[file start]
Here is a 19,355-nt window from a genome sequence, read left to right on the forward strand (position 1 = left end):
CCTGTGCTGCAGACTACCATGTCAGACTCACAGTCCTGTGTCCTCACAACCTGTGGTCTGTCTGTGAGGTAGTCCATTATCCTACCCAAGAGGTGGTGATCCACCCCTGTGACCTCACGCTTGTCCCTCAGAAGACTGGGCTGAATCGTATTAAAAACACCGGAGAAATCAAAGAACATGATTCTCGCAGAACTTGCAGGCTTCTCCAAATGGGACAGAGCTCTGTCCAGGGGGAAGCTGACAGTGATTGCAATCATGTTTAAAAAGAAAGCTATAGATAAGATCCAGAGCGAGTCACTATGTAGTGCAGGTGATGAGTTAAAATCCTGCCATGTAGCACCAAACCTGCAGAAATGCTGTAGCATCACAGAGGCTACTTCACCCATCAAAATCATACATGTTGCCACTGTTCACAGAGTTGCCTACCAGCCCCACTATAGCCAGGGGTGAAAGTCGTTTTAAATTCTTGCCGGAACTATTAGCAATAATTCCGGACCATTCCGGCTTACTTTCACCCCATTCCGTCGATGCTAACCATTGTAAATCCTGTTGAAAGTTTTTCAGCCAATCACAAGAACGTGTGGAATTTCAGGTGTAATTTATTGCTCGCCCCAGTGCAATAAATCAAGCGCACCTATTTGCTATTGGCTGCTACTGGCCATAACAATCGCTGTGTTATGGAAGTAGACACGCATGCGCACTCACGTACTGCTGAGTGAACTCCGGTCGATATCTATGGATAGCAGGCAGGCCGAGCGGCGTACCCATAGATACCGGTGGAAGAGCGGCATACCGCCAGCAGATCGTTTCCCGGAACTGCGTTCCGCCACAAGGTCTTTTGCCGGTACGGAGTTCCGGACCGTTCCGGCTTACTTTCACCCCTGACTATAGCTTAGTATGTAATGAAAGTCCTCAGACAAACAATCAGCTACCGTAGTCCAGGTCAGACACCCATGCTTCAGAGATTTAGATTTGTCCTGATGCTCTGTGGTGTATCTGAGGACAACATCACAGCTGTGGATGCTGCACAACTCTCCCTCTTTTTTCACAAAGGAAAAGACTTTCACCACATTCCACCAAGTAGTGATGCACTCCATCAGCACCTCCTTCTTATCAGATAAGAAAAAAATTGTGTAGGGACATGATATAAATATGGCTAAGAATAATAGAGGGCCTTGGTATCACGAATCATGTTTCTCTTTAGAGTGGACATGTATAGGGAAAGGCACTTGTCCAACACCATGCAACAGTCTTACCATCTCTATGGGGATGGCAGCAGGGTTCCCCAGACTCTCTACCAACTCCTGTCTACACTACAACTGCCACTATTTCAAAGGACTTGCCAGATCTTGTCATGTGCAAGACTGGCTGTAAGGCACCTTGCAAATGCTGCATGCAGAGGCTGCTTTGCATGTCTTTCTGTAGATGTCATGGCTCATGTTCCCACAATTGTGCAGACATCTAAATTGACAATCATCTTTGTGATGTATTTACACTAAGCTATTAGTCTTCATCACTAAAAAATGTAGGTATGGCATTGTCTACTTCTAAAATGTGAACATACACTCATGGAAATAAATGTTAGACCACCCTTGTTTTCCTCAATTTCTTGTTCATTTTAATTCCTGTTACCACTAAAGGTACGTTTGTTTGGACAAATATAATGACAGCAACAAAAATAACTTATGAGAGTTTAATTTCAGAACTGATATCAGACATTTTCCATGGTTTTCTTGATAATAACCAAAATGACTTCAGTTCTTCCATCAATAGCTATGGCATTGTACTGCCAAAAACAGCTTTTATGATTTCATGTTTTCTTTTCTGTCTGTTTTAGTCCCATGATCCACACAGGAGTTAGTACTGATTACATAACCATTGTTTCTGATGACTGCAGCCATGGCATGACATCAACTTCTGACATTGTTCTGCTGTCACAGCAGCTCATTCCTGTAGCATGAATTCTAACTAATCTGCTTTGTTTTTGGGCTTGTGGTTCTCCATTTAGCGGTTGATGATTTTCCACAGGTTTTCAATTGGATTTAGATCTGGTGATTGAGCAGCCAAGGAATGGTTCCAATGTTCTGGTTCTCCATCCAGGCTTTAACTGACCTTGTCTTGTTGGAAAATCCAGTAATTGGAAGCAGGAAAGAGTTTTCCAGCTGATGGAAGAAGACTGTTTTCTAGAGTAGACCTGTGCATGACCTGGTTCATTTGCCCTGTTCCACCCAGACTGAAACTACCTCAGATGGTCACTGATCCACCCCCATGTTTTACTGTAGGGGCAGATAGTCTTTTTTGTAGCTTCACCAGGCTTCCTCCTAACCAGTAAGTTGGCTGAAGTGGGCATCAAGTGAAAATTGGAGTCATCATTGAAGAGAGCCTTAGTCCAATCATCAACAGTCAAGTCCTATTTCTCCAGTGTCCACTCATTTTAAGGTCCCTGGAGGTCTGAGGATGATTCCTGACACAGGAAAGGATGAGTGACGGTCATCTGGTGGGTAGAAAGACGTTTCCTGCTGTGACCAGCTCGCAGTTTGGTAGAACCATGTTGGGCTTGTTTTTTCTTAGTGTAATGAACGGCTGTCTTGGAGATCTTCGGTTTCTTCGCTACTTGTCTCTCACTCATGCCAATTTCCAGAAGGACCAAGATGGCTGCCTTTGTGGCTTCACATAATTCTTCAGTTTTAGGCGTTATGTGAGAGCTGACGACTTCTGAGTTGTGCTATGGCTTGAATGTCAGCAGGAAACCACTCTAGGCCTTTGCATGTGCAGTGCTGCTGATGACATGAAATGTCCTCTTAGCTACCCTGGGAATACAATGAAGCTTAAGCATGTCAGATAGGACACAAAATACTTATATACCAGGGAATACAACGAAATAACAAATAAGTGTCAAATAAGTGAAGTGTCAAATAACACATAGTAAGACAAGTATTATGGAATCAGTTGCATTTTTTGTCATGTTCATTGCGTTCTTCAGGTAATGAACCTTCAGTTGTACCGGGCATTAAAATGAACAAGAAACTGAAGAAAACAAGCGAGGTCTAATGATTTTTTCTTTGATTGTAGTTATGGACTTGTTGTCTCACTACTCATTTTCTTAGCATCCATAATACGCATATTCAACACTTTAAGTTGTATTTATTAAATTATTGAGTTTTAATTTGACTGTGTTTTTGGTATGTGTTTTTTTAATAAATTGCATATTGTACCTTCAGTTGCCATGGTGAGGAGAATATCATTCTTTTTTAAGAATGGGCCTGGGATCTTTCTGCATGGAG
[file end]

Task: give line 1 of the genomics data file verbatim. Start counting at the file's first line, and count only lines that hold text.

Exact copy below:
Here is a 19,355-nt window from a genome sequence, read left to right on the forward strand (position 1 = left end):